go on the way you mean to continue

2016-07-17 14.28.01

When it’s me vs. jet-lag, jet-lag seams to win. I don’t just mean the confusion about whether I should be asleep or awake at any given moment of the day either. It has to do with catching up with where in the world I am and what in the world I am supposed to be doing. Landing back in Dublin after travelling, speaking and catching up with people around BC and Alberta (Canada) for a couple of months left me feeling like I had just been on one of those spinning rides at the amusements that tosses you around just a little too much … Which way is up? Am I standing or am I falling? How do my legs work? What’s my name again?

My losing streak with jet-lag began in December 2013 when I boomeranged around the globe in a month, first to New Zealand for a wedding and then to Canada for Christmas. Gone are the days of perfect sleep patterns as soon as I land and an obscure ability to adjust back into normal life within 24 hours. In its place is this tilting feeling of being totally off balance.

One thing was different this time though. From the moment I stepped into my home I had one line on repeat in my mind:

“Go on the way you mean to continue.”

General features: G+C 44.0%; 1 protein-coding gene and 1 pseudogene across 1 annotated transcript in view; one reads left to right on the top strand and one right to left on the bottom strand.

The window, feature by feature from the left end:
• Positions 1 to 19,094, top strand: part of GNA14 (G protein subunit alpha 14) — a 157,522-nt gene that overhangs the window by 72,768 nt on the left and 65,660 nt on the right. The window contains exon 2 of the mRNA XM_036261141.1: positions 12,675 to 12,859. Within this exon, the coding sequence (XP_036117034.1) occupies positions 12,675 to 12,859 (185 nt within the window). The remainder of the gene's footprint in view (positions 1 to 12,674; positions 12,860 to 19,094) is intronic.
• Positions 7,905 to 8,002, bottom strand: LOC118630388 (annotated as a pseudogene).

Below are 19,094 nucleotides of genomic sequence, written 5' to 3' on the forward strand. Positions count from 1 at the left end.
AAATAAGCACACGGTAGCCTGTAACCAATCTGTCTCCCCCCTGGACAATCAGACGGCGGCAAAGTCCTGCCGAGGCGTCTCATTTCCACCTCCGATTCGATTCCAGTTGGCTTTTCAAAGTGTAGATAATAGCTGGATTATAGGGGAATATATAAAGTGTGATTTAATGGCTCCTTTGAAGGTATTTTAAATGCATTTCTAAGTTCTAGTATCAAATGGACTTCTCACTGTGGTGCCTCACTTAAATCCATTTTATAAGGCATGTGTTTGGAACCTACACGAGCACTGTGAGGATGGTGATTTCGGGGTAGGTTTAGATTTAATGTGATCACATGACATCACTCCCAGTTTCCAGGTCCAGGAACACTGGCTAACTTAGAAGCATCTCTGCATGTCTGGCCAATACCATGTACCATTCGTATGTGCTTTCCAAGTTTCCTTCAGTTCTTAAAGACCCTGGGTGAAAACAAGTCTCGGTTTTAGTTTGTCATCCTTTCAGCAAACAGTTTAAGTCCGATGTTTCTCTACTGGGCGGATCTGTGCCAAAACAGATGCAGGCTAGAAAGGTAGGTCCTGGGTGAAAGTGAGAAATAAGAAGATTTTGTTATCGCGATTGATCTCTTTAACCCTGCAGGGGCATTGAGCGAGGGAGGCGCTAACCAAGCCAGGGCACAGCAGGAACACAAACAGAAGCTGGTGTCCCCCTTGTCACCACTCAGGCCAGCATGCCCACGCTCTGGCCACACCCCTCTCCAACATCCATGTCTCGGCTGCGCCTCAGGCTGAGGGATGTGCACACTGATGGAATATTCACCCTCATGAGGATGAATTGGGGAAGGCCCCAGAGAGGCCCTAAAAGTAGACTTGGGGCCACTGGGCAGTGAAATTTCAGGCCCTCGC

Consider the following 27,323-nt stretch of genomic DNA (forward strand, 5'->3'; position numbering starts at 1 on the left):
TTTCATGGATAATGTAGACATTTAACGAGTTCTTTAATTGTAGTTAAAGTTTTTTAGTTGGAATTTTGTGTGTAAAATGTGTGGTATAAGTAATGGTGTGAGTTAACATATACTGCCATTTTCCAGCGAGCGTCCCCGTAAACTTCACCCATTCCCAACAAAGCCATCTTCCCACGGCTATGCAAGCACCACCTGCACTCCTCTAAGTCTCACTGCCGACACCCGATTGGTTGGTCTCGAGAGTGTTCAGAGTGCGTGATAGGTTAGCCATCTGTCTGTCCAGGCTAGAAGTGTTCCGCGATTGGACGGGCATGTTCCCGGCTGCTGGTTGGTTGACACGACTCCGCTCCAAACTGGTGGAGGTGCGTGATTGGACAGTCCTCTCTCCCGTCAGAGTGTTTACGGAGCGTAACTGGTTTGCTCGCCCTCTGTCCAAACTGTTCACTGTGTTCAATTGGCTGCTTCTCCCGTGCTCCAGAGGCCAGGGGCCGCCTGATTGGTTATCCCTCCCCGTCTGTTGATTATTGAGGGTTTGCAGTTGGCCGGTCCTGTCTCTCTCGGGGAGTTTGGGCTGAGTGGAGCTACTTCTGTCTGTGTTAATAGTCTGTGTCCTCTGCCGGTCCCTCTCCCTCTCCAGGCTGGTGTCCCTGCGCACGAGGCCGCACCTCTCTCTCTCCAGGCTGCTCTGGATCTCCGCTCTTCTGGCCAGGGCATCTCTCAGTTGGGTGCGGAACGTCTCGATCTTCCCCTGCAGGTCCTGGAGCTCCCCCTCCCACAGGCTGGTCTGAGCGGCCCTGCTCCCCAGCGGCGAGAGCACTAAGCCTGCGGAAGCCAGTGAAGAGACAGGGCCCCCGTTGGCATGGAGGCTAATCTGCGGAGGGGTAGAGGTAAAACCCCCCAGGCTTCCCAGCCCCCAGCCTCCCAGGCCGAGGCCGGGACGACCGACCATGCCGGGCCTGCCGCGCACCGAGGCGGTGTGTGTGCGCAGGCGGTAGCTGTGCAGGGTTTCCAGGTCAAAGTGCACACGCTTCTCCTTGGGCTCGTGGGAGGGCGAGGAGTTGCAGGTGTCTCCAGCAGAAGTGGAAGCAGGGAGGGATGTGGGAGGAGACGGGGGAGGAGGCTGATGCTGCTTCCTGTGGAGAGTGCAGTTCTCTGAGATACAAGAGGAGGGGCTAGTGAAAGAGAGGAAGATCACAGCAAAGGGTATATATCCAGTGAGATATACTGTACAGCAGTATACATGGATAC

It’s hard to believe that one line can make so much difference but it has. It is a breath and a pause – How do I want to continue? What patterns do I want to develop? It is motivation and opportunity to change directions. A two month interruption, even if it is a very welcome one, is enough time to mess with all the normal rhythms of life: sleeping and eating, exercise and work, creativity and connection.

“Go on the way you mean to continue.”

It offers a moment of acknowledging the current reality and making a decision of which direction to head. It allows for problem-solving the mundane situations with the resources available right here and now.

Go on the way you mean to continue … in how you think, in what you say to people, in how you connect with friends, in how you plan your meals, in the space you give creativity, in how you interact with God, in how you do your work, in how you live in your home … go on the way you mean to continue.